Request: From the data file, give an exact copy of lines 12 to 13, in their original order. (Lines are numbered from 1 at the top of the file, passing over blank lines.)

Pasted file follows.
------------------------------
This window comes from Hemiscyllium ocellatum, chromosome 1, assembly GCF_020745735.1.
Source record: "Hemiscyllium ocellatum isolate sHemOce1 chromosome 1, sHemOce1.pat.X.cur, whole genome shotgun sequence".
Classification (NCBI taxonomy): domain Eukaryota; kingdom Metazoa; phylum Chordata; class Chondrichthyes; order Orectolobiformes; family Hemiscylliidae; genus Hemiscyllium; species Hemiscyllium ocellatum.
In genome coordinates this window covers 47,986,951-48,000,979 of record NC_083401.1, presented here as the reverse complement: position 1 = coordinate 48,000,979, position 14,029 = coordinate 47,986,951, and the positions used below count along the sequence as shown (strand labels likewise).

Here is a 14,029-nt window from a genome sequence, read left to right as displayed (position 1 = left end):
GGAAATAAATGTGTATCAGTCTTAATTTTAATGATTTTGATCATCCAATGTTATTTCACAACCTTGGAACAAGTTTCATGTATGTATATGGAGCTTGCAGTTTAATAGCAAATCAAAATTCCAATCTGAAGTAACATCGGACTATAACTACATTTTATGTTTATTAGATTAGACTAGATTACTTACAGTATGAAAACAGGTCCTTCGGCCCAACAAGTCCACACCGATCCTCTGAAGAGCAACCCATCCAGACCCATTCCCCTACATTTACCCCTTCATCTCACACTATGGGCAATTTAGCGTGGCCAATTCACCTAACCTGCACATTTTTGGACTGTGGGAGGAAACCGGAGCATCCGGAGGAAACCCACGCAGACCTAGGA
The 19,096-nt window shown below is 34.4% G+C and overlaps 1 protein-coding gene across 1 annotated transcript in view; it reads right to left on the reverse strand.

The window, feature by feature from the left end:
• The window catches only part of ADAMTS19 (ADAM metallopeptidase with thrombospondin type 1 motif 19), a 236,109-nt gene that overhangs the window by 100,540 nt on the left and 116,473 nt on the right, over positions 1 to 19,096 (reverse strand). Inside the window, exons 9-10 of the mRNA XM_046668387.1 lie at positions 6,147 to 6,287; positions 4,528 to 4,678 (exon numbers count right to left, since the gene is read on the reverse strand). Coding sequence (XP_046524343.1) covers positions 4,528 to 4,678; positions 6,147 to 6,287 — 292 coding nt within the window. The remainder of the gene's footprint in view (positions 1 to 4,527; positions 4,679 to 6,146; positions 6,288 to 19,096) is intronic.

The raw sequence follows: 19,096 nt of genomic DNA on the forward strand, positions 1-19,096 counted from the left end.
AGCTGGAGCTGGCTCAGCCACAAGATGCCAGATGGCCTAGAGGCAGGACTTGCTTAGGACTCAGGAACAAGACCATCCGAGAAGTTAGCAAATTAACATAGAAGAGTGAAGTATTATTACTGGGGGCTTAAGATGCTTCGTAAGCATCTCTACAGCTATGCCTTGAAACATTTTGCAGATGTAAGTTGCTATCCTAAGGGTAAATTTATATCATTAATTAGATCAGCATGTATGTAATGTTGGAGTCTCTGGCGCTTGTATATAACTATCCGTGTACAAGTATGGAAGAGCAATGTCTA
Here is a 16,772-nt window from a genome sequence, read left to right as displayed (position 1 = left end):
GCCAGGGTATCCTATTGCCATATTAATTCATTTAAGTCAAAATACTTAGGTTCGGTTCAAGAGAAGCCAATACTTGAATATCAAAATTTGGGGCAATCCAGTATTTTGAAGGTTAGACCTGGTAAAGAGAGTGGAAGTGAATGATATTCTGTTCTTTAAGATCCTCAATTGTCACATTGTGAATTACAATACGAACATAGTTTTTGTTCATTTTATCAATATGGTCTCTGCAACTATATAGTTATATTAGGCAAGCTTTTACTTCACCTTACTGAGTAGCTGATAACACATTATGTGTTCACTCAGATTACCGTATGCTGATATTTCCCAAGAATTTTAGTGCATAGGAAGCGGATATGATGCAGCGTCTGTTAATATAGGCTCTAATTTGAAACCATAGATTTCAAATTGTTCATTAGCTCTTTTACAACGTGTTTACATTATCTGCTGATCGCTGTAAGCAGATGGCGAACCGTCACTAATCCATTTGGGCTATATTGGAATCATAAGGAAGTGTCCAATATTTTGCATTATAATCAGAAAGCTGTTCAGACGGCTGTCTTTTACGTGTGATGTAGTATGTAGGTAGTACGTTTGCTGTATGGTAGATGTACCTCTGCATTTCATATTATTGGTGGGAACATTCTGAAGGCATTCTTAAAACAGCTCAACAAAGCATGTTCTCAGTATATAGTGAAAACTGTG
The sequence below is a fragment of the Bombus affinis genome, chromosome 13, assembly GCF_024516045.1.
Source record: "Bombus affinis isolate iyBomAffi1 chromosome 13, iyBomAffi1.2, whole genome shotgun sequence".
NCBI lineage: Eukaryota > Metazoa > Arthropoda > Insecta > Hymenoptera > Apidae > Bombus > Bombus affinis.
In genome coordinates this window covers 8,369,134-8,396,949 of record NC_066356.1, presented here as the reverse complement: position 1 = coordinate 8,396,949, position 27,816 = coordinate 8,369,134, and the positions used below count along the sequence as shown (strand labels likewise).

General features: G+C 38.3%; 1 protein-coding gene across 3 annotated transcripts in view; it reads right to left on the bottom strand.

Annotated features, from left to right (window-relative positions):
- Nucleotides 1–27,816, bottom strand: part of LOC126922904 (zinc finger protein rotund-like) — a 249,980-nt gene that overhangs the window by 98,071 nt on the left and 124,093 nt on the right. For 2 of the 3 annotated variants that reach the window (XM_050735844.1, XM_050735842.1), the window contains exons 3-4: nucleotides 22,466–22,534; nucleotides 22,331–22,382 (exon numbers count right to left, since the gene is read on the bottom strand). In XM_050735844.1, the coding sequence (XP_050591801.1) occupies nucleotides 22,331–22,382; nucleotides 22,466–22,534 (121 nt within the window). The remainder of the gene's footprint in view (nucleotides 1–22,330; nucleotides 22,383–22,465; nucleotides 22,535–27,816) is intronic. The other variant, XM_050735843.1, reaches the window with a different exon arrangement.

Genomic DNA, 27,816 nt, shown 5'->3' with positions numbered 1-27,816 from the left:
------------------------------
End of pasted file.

Here is a 16,772-nt window from a genome sequence, read left to right as displayed (position 1 = left end):
GCCAGGGTATCCTATTGCCATATTAATTCATTTAAGTCAAAATACTTAGGTTCGGTTCAAGAGAAGCCAATACTTGAATATCAAAATTTGGGGCAATCCAGTATTTTGAAGGTTAGACCTGGTAAAGAGAGTGGAAGTGAATGATATTCTGTTCTTTAAGATCCTCAATTGTCACATTGTGAATTACAATACGAACATAGTTTTTGTTCATTTTATCAATATGGTCTCTGCAACTATATAGTTATATTAGGCAAGCTTTTACTTCACCTTACTGAGTAGCTGATAACACATTATGTGTTCACTCAGATTACCGTATGCTGATATTTCCCAAGAATTTTAGTGCATAGGAAGCGGATATGATGCAGCGTCTGTTAATATAGGCTCTAATTTGAAACCATAGATTTCAAATTGTTCATTAGCTCTTTTACAACGTGTTTACATTATCTGCTGATCGCTGTAAGCAGATGGCGAACCGTCACTAATCCATTTGGGCTATATTGGAATCATAAGGAAGTGTCCAATATTTTGCATTATAATCAGAAAGCTGTTCAGACGGCTGTCTTTTACGTGTGATGTAGTATGTAGGTAGTACGTTTGCTGTATGGTAGATGTACCTCTGCATTTCATATTATTGGTGGGAACATTCTGAAGGCATTCTTAAAACAGCTCAACAAAGCATGTTCTCAGTATATAGTGAAAACTGTG